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Research


The MRINZ runs a wide variety of research programmes with one requirement, the potential to change clinical practice and patient outcomes. We are proud to achieve over one peer reviewed publication a week and have one of the highest quality academic outputs of any New Zealand organisation.

This is achieved through our capability to act autonomously as the trial coordinating centre in New Zealand for both domestic and large-scale, multi-national clinical trials using research networks in intensive care, hospitals, general practice and pharmacy. See our collaborations here.

Our Programmes


Alternative and Complementary Medicine

The commitment of the MRINZ to enhance the evidence base for natural therapies and over the counter medication has continued with strong progress over 2017. The main study has been a comparison of medical grade kanuka with aciclovir, the gold standard treatment for this common condition.

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Asthma

The MRINZ is part of an international collaborative group which has proposed a paradigm shift in the approach to the management of asthma and COPD.

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Cardiothoracic Surgery

The Cardiac Surgical research programme consists of the Improving Outcomes after Cardiac Surgery Network (IOACSNet), a multi-disciplinary consortium of cardiac surgeons, anaesthetists, intensivists, clinical perfusionists and researchers involved in the care of patients undergoing cardiac surgery at public hospitals in New Zealand.

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Chronic obstructive pulmonary disease (COPD)

The chronic breathlessness of COPD is physically limiting, socially isolating and associated with depression and anxiety. Pulmonary rehabilitation improves quality of life, exercise tolerance and breathlessness in patients with COPD. Adding to and sustaining these benefits are much needed topics of research.

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Emerging Therapeutics

In patients with septic shock, the blood pressure is so low that the blood supply to the body’s vital organs is compromised. Intensive Care doctors administer adrenaline-like medicines to keep the blood pressure high enough to keep patients alive.

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Intensive Care

Paracetamol is one of the most widely used medicines and is commonly given to Intensive Care Unit (ICU) patients with infections. The MRINZ led a 700 patient clinical trial in 23 ICUs comparing paracetamol to placebo in ICU patients with fever and infection, which was published in the New England Journal of Medicine in 2015.

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Medicinal Cannabis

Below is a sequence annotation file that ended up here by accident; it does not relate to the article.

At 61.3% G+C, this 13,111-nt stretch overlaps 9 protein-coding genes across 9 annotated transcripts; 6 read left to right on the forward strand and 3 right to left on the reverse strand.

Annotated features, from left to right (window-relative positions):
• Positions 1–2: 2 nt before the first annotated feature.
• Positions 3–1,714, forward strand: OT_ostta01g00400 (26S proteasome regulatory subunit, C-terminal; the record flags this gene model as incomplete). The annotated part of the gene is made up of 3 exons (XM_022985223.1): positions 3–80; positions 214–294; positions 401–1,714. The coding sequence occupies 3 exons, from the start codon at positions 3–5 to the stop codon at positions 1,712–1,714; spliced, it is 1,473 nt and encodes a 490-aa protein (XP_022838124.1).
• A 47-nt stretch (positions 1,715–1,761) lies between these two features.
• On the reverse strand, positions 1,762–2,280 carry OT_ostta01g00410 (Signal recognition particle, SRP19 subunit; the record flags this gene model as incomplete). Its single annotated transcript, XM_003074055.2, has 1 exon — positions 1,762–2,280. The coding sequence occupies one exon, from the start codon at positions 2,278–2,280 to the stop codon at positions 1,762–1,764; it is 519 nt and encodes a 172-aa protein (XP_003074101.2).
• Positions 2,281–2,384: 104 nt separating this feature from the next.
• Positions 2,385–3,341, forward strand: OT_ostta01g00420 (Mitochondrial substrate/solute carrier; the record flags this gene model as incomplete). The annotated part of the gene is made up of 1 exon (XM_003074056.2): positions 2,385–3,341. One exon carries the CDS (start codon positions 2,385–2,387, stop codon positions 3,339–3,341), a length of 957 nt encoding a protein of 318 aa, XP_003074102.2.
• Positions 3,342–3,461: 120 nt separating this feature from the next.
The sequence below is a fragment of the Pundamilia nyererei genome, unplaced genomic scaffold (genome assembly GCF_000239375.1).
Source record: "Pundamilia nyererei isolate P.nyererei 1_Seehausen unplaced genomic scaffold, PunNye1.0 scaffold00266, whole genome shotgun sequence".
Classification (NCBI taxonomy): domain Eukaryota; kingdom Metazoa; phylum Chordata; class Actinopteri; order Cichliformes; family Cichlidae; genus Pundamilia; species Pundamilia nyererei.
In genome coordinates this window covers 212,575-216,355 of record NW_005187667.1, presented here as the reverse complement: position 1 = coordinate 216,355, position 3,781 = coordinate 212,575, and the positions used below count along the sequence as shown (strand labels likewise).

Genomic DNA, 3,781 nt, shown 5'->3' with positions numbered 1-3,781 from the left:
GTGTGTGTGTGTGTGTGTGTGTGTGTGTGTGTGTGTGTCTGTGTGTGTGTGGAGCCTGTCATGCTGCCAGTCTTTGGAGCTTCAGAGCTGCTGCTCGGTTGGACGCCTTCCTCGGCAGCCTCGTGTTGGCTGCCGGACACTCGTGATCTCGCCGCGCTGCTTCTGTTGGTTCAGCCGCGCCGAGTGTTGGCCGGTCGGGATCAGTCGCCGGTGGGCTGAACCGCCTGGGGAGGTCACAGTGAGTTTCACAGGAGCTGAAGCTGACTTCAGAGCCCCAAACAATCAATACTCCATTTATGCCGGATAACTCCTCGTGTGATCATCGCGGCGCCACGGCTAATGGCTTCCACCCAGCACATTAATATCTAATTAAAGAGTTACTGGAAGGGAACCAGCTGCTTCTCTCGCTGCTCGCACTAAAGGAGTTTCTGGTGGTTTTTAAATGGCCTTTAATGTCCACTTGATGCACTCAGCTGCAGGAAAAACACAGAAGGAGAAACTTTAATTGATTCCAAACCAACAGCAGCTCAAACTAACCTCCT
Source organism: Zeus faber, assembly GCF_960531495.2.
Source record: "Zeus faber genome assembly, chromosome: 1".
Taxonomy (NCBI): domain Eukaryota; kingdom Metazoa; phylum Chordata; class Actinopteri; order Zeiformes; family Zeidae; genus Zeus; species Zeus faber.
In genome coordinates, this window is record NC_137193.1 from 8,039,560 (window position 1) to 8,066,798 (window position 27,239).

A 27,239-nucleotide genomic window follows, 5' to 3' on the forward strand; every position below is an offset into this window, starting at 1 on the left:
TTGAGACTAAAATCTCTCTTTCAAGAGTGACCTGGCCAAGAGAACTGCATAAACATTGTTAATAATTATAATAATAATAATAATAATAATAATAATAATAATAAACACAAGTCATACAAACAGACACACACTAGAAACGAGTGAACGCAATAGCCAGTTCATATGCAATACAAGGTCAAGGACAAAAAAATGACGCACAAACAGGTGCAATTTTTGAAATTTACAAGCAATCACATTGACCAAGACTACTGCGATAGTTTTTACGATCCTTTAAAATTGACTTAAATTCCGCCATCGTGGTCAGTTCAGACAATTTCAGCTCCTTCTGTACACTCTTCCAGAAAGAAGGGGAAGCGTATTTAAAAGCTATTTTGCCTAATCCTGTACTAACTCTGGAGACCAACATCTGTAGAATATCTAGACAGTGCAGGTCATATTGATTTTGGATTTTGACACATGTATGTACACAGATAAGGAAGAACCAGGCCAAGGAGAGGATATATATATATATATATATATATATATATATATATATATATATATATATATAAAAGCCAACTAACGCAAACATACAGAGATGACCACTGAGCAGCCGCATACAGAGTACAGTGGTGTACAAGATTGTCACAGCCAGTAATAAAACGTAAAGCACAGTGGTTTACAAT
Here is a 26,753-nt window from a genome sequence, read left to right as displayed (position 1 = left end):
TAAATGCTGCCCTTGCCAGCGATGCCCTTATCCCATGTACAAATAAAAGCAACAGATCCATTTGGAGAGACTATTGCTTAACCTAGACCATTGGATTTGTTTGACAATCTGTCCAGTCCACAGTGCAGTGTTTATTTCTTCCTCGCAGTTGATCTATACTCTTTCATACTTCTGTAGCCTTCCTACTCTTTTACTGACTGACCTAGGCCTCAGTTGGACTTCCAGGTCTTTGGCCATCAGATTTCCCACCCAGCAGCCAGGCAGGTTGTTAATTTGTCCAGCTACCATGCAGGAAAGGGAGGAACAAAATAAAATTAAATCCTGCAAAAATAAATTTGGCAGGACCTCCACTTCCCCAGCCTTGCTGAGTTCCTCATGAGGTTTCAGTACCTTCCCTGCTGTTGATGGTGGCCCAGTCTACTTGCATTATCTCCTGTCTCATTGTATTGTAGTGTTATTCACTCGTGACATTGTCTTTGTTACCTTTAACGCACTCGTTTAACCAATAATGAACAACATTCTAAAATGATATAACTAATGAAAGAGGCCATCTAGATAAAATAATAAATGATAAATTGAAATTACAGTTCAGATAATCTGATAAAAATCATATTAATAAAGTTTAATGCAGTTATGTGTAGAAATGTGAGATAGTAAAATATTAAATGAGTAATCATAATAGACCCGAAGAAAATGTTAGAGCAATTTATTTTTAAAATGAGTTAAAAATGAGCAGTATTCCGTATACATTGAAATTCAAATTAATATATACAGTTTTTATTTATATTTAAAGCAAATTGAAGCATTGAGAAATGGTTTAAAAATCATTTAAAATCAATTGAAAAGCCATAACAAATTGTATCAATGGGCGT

The most recent research programme to be developed at the MRINZ is the medical cannabis programme. This programme will provide tolerability and pharmacokinetic data for two New Zealand grown and manufactured pharmaceutical grade cannabis medicines. This data is essential for determining the dosing schedules for the subsequent clinical trials of the products which will be undertaken.

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Obesity

The MRINZ has a long-standing collaboration with researchers from the University of Auckland and University of Otago, working to identify associations between various lifestyle factors and obesity in children and adolescents. The collaboration utilises data on over 250,000 children from 71 centres in 35 countries, from the ISAAC programme.

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Oxygen

Oxygen therapy has been demonstrated to place patients with acute exacerbations of chronic obstructive pulmonary disease (COPD) at risk of carbon dioxide retention and poor clinical outcomes. This has led to a change in practice with more careful use of oxygen given to such patients transferred by ambulance to hospital.

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Pleural Disease

The MRINZ has had a key role in setting up and coordinating the largest randomised controlled trial of the treatment of pneumothorax (collapsed lung). It challenges current dogma that the preferred treatment is an invasive approach based primarily on the insertion of a chest drain.

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Stroke

2017 was a significant year for the Stroke/Rehabilitation programme with the completion of recruitment of the Heath Research Council of New Zealand-funded randomised controlled trial ‘Taking Charge After Stroke – the TaCAS study’.

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Venous thromboembolism

Research from the MRINZ has recently shown that prolonged seated immobility at work is an important yet previously unrecognised risk factor for venous thromboembolism, comprising deep vein thrombosis and/or pulmonary embolism (aka blood clots).

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